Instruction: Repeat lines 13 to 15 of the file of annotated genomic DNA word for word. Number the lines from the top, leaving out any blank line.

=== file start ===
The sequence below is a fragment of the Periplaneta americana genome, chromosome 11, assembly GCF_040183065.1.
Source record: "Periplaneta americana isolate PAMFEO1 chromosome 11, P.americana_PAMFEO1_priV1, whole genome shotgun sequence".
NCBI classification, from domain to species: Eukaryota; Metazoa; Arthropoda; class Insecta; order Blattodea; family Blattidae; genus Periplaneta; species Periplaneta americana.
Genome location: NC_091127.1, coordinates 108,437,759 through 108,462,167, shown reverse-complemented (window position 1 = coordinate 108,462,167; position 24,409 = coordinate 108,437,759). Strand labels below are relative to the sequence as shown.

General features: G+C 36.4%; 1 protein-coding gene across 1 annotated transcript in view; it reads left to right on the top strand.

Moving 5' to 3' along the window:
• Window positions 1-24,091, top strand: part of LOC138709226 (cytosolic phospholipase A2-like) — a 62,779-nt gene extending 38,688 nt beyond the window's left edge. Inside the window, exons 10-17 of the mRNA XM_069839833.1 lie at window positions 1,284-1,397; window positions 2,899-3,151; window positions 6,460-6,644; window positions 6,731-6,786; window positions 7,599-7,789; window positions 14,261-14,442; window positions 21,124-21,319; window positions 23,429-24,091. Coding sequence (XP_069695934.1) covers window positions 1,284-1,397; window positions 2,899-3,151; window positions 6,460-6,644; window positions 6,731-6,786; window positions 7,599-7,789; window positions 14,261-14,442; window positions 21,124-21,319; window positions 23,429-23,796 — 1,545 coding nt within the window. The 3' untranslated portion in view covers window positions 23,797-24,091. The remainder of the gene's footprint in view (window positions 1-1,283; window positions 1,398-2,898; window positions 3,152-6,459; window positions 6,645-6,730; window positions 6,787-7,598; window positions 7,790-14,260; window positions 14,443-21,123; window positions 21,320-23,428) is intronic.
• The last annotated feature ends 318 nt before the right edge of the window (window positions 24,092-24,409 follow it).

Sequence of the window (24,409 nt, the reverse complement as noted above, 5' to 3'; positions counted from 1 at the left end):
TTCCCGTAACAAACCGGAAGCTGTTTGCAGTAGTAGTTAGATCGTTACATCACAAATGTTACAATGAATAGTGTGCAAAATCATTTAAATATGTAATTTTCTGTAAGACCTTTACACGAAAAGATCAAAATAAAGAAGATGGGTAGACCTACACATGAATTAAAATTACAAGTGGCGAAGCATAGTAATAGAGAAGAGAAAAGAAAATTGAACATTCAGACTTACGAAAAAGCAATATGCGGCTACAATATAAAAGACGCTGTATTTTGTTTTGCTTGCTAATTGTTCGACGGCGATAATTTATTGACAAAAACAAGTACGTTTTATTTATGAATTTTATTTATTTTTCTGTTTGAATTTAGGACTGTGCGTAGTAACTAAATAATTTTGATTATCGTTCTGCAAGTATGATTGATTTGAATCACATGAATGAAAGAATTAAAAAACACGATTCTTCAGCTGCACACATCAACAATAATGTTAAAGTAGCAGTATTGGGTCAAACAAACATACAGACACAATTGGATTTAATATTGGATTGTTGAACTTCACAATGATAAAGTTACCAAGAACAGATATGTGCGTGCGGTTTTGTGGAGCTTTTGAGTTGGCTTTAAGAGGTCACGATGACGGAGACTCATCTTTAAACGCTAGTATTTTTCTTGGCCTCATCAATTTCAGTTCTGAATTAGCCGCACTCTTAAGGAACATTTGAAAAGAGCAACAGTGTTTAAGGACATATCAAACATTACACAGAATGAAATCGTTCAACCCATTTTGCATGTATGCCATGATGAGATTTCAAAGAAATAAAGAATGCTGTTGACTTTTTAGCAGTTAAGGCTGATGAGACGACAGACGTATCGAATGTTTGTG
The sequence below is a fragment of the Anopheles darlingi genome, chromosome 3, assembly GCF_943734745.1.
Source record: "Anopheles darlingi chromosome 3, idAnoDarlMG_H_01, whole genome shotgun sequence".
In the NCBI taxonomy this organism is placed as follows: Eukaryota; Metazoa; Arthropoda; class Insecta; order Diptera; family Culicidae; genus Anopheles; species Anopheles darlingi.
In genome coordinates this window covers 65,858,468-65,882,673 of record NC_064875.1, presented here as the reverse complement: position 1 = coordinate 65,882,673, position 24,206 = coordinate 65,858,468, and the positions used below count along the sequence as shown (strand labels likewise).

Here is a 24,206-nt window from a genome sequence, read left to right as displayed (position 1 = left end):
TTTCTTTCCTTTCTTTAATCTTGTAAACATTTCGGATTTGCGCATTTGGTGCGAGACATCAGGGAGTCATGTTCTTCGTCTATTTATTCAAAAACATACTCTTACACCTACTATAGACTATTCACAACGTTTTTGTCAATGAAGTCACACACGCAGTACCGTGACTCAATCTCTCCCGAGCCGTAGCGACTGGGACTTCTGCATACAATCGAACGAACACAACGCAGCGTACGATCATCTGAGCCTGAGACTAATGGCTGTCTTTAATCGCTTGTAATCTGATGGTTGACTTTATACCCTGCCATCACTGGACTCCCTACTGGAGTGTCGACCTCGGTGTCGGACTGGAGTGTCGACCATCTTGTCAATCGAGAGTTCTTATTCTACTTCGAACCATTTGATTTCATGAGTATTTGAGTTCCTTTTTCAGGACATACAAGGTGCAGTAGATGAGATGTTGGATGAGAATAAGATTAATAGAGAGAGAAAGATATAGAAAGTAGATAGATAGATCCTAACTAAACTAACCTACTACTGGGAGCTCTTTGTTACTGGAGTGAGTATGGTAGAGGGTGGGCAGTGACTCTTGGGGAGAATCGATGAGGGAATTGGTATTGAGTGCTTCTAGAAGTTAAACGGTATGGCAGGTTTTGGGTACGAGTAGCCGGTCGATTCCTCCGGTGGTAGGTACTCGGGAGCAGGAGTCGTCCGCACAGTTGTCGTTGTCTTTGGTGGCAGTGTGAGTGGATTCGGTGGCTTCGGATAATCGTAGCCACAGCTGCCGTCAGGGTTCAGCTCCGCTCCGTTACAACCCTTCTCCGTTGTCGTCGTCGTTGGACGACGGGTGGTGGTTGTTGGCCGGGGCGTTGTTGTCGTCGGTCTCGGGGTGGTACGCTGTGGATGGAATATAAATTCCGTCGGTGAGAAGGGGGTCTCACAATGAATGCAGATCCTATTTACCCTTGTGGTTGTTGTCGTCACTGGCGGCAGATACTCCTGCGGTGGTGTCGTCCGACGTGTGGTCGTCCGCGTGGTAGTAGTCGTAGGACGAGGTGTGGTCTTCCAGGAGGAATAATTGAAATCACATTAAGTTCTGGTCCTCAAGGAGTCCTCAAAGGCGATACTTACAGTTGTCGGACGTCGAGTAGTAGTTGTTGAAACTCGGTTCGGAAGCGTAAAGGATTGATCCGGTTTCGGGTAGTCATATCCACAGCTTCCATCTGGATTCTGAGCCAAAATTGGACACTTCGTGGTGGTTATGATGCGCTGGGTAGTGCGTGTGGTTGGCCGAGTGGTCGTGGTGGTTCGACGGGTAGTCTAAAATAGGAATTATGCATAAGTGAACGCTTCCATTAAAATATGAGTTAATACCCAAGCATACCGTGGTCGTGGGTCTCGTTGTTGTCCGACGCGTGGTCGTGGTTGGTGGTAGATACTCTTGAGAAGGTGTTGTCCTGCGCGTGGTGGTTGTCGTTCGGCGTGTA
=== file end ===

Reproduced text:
In the NCBI taxonomy this organism is placed as follows: Eukaryota; Metazoa; Arthropoda; class Insecta; order Diptera; family Culicidae; genus Anopheles; species Anopheles darlingi.
In genome coordinates this window covers 65,858,468-65,882,673 of record NC_064875.1, presented here as the reverse complement: position 1 = coordinate 65,882,673, position 24,206 = coordinate 65,858,468, and the positions used below count along the sequence as shown (strand labels likewise).

Here is a 24,206-nt window from a genome sequence, read left to right as displayed (position 1 = left end):